Amerikan Psikiyatri Derneğinden ilaç endüstrisinin etkisine dair yanıt (İng)
APA Answers Criticism of Pharma-Influenced Bias in DSM-5
Jan 04, 2013
The American Psychiatric Association (APA) has fired back a strong response to a recent article by the Washington Post questioning the possibility of pharmaceutical industry influence on decisions regarding the upcoming fifth edition of the Diagnostic and Statistical Manual of Mental Disorders (DSM-5).
The Post article specifically examined relationships with industry sources, including receiving partial income, for members of the DSM-5 Mood Disorders Work Group and the APA’s Clinical Practice Guidelines Work Group on major depressive disorders. They also discussed the manual’s dropping of the bereavement exclusion, calling that decision a potential “bonanza for the drug companies” and “opening the way for more…to be diagnosed with major depression — and thus, treated with antidepressants.”
“While speculation is bound to occur, we think it is important to stay focused on the fact that APA has gone to great lengths to ensure that DSM-5 and APA’s clinical practice guidelines are free from bias,” said David Kupfer, MD, chair of the DSM-5 Task Force, in a release.
“Throughout the development of each product, APA established, upheld, and enforced its disclosure policies and relationship limits,” said Dr. Kupfer.
He noted that no DSM-5 task force or work group member is allowed to have more $10,000 of his or her annual income to be derived from industry sources, nor are members allowed to hold stock or shares valued at more than $50,000 in a pharmaceutical or device company.
With the Post article questioning whether these amounts are still too high, Medscape Medical News asked Dr. Kupfer if the limits should be lowered even more.
“When we established the limits on income from industry sources, we looked to make them more stringent than requirements for staff at the National Institutes of Health, members of advisory committees for the Food and Drug Administration, and most academic departments,” he answered.
Dr. Kupfer added that each member agreed to follow these limits at the start of their work on DSM-5 — and to continue following them as long as they are involved in the development of the manual. “APA has looked to strengthen these policies even further for new clinical practice guidelines in development.”
For the 6-member Clinical Practice Guidelines Work Group, Dr. Kupfer noted that the group’s appointment in 2005 was at a time when the APA’s conflict-of-interest policy emphasized disclosure instead of income limitations.
Still, the organization’s board of trustees decided to appoint in 2010 an independent 5-member expert group to review guideline content for potential bias before publication. This expert group has no relationships with industry. And in 2011, the policies were tightened further to match standards published by the Institute of Medicine.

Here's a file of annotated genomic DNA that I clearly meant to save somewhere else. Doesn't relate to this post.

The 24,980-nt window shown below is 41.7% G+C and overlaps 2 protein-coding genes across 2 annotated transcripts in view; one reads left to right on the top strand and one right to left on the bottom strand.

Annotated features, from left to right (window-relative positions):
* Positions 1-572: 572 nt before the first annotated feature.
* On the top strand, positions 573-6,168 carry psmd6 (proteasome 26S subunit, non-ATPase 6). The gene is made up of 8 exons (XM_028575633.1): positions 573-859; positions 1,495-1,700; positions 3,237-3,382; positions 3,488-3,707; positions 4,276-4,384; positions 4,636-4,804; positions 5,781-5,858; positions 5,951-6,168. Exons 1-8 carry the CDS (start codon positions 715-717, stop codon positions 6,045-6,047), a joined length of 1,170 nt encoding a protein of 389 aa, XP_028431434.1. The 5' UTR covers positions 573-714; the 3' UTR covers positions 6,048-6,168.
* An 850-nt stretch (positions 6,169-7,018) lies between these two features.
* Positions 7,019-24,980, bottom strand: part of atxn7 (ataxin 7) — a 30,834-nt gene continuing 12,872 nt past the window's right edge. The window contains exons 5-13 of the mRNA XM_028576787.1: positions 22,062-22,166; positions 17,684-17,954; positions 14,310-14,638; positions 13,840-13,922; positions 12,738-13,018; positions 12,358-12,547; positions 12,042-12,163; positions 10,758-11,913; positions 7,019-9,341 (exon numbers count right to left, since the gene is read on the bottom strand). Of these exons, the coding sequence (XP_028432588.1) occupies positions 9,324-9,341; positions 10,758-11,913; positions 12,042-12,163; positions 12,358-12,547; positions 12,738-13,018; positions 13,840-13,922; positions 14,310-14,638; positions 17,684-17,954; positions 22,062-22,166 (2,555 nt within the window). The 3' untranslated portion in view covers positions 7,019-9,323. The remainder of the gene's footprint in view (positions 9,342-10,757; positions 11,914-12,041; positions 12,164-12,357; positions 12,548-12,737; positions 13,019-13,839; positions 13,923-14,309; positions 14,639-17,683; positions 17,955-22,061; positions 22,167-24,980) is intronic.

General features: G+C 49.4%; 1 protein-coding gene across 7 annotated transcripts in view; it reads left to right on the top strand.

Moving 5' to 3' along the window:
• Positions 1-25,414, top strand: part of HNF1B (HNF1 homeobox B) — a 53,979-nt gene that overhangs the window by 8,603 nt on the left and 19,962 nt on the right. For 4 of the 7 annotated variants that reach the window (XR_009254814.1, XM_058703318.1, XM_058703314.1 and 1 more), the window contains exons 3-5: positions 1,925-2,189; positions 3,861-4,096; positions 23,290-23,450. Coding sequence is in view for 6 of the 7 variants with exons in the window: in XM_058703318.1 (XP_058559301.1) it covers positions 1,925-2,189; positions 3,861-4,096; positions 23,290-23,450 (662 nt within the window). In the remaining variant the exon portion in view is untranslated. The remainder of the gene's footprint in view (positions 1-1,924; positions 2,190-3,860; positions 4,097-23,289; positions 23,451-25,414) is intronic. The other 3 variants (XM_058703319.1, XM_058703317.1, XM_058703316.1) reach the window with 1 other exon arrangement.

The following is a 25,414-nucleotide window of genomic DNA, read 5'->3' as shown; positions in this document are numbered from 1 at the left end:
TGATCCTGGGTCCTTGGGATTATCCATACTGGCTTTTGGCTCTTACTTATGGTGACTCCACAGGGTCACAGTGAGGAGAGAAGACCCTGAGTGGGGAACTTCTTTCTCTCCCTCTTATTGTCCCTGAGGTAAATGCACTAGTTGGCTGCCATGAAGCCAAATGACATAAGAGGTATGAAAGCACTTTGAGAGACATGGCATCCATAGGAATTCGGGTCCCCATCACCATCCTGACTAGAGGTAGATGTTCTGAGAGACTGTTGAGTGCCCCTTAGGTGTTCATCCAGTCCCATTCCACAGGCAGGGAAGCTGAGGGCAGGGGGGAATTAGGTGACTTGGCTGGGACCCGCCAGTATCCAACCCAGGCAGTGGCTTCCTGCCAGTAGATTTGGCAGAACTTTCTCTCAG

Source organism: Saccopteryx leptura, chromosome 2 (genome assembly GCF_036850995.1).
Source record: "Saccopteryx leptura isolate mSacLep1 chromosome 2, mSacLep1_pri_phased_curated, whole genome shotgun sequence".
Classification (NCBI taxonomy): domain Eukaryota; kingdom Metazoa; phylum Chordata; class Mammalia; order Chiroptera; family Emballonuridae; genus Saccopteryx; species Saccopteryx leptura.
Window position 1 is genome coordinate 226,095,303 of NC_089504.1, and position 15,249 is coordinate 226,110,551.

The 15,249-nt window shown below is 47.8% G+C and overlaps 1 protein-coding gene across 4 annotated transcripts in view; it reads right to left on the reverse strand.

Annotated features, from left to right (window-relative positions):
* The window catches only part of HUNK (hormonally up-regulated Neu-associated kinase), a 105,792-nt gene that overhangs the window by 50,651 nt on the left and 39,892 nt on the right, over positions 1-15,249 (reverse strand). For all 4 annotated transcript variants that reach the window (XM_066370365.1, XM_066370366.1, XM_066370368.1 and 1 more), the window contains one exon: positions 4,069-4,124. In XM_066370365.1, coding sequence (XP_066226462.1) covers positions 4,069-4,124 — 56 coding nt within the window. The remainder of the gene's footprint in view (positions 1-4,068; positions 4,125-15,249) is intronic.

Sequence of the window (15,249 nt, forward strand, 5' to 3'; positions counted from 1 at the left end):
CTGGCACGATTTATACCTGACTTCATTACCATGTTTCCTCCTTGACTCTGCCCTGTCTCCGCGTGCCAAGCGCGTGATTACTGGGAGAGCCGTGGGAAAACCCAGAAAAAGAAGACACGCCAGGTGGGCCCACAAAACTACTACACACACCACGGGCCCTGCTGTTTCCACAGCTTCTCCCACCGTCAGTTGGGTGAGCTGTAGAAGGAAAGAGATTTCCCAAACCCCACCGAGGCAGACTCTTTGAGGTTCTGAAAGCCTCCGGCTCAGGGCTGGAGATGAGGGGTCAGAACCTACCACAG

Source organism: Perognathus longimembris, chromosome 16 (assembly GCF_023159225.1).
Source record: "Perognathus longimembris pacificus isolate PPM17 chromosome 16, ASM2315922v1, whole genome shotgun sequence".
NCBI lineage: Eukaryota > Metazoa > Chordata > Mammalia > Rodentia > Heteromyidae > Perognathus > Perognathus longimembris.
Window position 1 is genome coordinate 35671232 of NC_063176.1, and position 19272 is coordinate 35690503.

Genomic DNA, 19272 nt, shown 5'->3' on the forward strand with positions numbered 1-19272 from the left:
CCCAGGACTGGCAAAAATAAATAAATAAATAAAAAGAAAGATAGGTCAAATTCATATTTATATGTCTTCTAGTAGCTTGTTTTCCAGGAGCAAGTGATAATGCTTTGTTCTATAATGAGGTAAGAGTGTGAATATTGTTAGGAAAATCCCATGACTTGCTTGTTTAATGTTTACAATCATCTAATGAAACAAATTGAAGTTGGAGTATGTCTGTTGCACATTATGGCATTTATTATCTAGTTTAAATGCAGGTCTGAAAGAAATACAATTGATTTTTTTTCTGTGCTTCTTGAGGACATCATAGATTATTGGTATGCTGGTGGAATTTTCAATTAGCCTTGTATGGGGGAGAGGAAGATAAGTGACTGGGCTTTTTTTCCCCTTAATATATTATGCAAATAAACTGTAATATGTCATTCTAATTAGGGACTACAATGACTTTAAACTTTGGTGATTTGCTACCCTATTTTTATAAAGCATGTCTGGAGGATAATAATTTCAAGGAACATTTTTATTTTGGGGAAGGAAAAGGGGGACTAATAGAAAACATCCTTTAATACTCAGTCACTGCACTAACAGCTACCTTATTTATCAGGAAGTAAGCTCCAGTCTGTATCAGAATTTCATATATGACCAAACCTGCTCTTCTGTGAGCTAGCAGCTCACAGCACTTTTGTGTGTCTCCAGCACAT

These included “establishing transparency, managing conflicts of interest, formulating work groups, using systematic reviews of evidence, articulating and rating recommendations in guidelines, obtaining external review, and updating guidelines,” explained Dr. Kupfer.
The Washington Post article also brought up criticisms about the DSM-5’s removal of the bereavement exclusion from the criteria for major depressive disorder, which would be replaced with cautionary notes for clinicians. But will these notes be enough to help differentiate between normal grieving and a potentially serious problem?
Providing “Greater Guidance”
“Yes,” Dr. Kupfer told Medscape Medical News. “This change draws clinicians’ attention to the distinctions between grief after a significant loss and depression. The exclusion criteria will be replaced by 2 notations — a footnote at the end of the criteria that cautions clinicians to differentiate between normal grieving associated with a significant loss and a diagnosis of a mental disorder, and a note embedded within the criteria that reminds clinicians that major depression and bereavement can coexist.”
“This provides greater guidance to clinicians to help make this distinction and ensures that it is understood that sadness, grief, and bereavement are not things that have a time limitation to them, as dictated in DSM-IV’s bereavement exclusion,” he said.
He noted in the release that removing the exclusion “helps prevent major depression from being overlooked and facilitates the possibility of appropriate treatment, including therapy or other interventions.”
The DSM-5 is on track to be published this May.